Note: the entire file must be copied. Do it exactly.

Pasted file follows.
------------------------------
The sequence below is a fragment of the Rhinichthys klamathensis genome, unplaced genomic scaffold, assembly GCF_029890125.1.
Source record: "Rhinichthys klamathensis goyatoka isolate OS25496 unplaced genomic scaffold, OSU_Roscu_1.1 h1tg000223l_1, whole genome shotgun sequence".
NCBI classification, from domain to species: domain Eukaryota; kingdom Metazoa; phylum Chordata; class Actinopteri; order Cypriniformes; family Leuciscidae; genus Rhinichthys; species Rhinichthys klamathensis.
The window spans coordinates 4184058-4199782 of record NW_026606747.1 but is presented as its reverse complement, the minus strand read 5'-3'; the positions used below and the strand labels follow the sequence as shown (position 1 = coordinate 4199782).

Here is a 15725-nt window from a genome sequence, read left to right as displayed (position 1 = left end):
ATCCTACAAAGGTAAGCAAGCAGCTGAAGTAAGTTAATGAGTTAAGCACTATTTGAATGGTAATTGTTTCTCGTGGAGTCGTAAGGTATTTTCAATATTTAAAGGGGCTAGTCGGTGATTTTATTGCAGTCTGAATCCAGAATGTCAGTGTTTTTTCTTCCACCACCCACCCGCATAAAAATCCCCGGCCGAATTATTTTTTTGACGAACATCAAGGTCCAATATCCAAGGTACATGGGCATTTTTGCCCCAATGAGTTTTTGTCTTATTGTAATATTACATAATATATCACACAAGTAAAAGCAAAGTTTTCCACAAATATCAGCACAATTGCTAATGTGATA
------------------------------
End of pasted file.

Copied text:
The sequence below is a fragment of the Rhinichthys klamathensis genome, unplaced genomic scaffold, assembly GCF_029890125.1.
Source record: "Rhinichthys klamathensis goyatoka isolate OS25496 unplaced genomic scaffold, OSU_Roscu_1.1 h1tg000223l_1, whole genome shotgun sequence".
NCBI classification, from domain to species: domain Eukaryota; kingdom Metazoa; phylum Chordata; class Actinopteri; order Cypriniformes; family Leuciscidae; genus Rhinichthys; species Rhinichthys klamathensis.
The window spans coordinates 4184058-4199782 of record NW_026606747.1 but is presented as its reverse complement, the minus strand read 5'-3'; the positions used below and the strand labels follow the sequence as shown (position 1 = coordinate 4199782).

Here is a 15725-nt window from a genome sequence, read left to right as displayed (position 1 = left end):
ATCCTACAAAGGTAAGCAAGCAGCTGAAGTAAGTTAATGAGTTAAGCACTATTTGAATGGTAATTGTTTCTCGTGGAGTCGTAAGGTATTTTCAATATTTAAAGGGGCTAGTCGGTGATTTTATTGCAGTCTGAATCCAGAATGTCAGTGTTTTTTCTTCCACCACCCACCCGCATAAAAATCCCCGGCCGAATTATTTTTTTGACGAACATCAAGGTCCAATATCCAAGGTACATGGGCATTTTTGCCCCAATGAGTTTTTGTCTTATTGTAATATTACATAATATATCACACAAGTAAAAGCAAAGTTTTCCACAAATATCAGCACAATTGCTAATGTGATA